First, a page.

4.   In California, the terms “territorial jurisdiction” and “venue” merge because the basic venue statute-section 777-places venue in the “jurisdictional territory” where the offense was committed.  (People v. Remington (1990) 217 Cal.App.3d 423, 429, fn. 9, 266 Cal.Rptr. 183, citing People v. Jackson (1983) 198 Cal.Rptr. 135, 150 Cal.App.3d Supp. 1, 8.)

5.   Where the prosecution proceeds with a grand jury and indictment, relief on a claim of improper venue may be obtained by writ of prohibition.  (See Bogart v. Superior Court (1964) 230 Cal.App.2d 874, 875-876, 41 Cal.Rptr. 480.)

6.   Appellant asks us to take judicial notice of the distance between Central Avenue in El Cerrito and Ashby Avenue in Berkeley.   We have done so.   The distance is approximately 3.75 miles.   At a rate of 100 miles per hour, or 1.67 miles per minute, Officer Felmann and the Suburban would have traversed that distance in approximately 2.25 minutes.

7.   This case is clearly distinguishable from those on which the Megladdery court relied (40 Cal.App.2d at pp. 764-766, 106 P.2d 84) because there was ample evidence presented at trial to show where (i.e., in which county) the assaults and the related events occurred.  (Cf. People v. Roach (1874) 48 Cal. 382 [judgment of conviction reversed because no evidence was presented at trial to show where crime occurred];  People v. Parks (1872) 44 Cal. 105 [conviction of grand larceny reversed because there was no evidence that saloon where robbery occurred was located in county in which trial occurred].)

8.   We recognize the court in People v. Megladdery, supra, expressly rejected the argument that venue or territorial jurisdiction is an issue for the court to decide in pretrial proceedings.  (40 Cal.App.2d at pp. 764-766, 106 P.2d 84;  see also People v. Sering, supra, 232 Cal.App.3d at p. 684, fn. 3, 283 Cal.Rptr. 507.) In view of the long line of decisions holding that “locus delicti” is a question of fact for the jury which must be proven by the prosecution at trial, the Megladdery court reasoned, “if the rule is to be changed it should be done by the Legislature and not by this court.”  (People v. Megladdery, supra, at p. 766, 106 P.2d 84;  see also People v. Sering, supra, 232 Cal.App.3d at p. 684, fn. 3, 283 Cal.Rptr. 507.) We note, however, that Megladdery conflicts with (and Sering does not discuss) more recent authority which appears to hold that questions about venue should be resolved at the time of the preliminary hearing, and the issue is ordinarily not subject to review on appeal unless there is no evidence to support a finding of proper venue.  (People v. Mitten, supra, 37 Cal.App.3d at pp. 881, 885, 112 Cal.Rptr. 713;  see also People v. Tabucchi, supra, 64 Cal.App.3d at p. 141, 134 Cal.Rptr. 245.)   Moreover, as the Sering court recognizes, the Megladdery holding that proof of venue at trial is essential to a valid conviction flows from the faulty premise “that locus delicti venue is equivalent to subject matter jurisdiction.”  (People v. Sering, supra, at p. 691, 283 Cal.Rptr. 507, fn. omitted.)   Thus, although the notion that the right to trial in a particular venue can be waived by “affirmative action or by failure of timely assertion” was essentially unthinkable when Megladdery was decided (40 Cal.App.2d at p. 762, 106 P.2d 84), it has emerged as the analytical tool of choice for disposing of claims of improper venue (see People v. Sering, supra, at pp. 685-692, 283 Cal.Rptr. 507, and cases cited therein.)   To the extent there is conflict in the case law on the proper procedure for raising, preserving and reviewing claims of improper venue in felony prosecutions, we choose to follow the rule of People v. Mitten, supra, 37 Cal.App.3d 879, 112 Cal.Rptr. 713, and People v. Tabucchi, supra, 64 Cal.App.3d 133, 134 Cal.Rptr. 245, and would urge our Supreme Court to provide guidance on the issue if we are mistaken.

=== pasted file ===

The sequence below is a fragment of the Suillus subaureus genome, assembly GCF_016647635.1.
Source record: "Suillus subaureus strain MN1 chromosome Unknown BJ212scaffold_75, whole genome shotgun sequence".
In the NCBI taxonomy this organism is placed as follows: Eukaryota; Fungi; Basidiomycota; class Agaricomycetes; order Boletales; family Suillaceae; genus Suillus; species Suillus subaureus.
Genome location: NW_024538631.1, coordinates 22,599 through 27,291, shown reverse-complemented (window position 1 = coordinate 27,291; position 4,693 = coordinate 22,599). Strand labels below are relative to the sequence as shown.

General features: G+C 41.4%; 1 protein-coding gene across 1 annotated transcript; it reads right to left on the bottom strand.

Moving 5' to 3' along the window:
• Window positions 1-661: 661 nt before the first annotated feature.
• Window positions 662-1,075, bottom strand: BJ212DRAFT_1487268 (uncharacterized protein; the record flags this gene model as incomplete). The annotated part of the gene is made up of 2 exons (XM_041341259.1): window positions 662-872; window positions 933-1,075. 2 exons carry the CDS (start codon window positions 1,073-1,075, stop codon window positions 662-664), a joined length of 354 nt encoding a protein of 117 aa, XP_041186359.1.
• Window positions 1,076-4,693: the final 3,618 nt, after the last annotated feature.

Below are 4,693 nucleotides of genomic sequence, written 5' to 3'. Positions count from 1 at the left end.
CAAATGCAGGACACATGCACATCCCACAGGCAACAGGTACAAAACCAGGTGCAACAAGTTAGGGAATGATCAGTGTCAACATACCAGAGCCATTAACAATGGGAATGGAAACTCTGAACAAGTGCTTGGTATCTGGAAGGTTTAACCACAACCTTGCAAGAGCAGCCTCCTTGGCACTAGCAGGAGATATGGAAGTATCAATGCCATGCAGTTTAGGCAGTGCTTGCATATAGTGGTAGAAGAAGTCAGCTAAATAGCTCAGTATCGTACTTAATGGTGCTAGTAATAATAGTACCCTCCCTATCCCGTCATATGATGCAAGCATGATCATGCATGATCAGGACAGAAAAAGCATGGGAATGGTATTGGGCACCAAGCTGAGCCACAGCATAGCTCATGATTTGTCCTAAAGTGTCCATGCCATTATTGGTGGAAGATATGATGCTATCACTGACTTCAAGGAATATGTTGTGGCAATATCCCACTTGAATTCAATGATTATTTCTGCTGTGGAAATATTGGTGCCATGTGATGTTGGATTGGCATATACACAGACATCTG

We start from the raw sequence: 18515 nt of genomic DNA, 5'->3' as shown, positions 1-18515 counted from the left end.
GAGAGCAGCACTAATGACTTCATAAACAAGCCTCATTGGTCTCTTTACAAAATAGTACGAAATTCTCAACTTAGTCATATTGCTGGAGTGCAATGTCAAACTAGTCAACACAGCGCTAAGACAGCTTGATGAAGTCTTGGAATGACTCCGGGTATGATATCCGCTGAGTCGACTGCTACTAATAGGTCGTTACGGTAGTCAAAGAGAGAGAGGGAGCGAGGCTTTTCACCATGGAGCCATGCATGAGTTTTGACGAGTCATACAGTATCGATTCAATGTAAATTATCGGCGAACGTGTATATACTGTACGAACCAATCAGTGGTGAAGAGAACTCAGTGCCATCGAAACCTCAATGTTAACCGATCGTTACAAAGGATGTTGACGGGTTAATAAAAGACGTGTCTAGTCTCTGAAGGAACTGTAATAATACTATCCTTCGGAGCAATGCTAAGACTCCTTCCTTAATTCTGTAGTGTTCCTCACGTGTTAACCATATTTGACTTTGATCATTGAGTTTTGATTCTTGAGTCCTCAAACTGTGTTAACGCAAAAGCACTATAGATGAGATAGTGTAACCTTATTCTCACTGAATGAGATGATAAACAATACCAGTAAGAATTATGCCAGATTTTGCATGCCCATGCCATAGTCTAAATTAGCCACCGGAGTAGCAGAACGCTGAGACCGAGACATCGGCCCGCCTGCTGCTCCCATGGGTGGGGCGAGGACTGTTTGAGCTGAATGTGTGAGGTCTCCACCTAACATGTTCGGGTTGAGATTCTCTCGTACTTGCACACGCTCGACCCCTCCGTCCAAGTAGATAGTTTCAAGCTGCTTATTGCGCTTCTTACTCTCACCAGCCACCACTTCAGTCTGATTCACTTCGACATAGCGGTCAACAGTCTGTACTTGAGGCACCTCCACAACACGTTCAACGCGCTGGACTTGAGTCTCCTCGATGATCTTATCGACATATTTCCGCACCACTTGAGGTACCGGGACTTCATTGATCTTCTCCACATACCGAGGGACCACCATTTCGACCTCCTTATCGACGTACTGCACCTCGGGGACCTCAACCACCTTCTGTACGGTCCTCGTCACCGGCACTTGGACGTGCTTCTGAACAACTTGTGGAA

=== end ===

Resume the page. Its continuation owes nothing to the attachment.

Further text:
9.   In a supplemental brief filed on November 30, 1998, and again during oral argument on December 3, appellant argued that the trial court refused his request for a venue instruction on the merits and that it would have been a futile exercise for defense counsel to prepare a written instruction on the issue.   In the alternative, appellant contended that defense counsel's failure to prepare and present in writing a proposed jury instruction on the venue issue constituted ineffective assistance of counsel.   The record in this case does not shed any light on why Mr. Jameson acted, or failed to act, as he did.   As our Supreme Court has repeatedly stressed, such a claim of ineffective assistance of counsel is more appropriately decided in a habeas corpus proceeding.  (People v. Mendoza Tello (1997) 15 Cal.4th 264, 266-267, 62 Cal.Rptr.2d 437, 933 P.2d 1134;  People v. Wilson (1992) 3 Cal.4th 926, 936, 13 Cal.Rptr.2d 259, 838 P.2d 1212.)

FOOTNOTE.   See footnote *, ante.

PHELAN, J.** FN** Retired Presiding Justice of the First District Court of Appeal assigned by the Chief Justice pursuant to article VI, section 6 of the California Constitution.

CORRIGAN, Acting P.J., and WALKER, J., concur.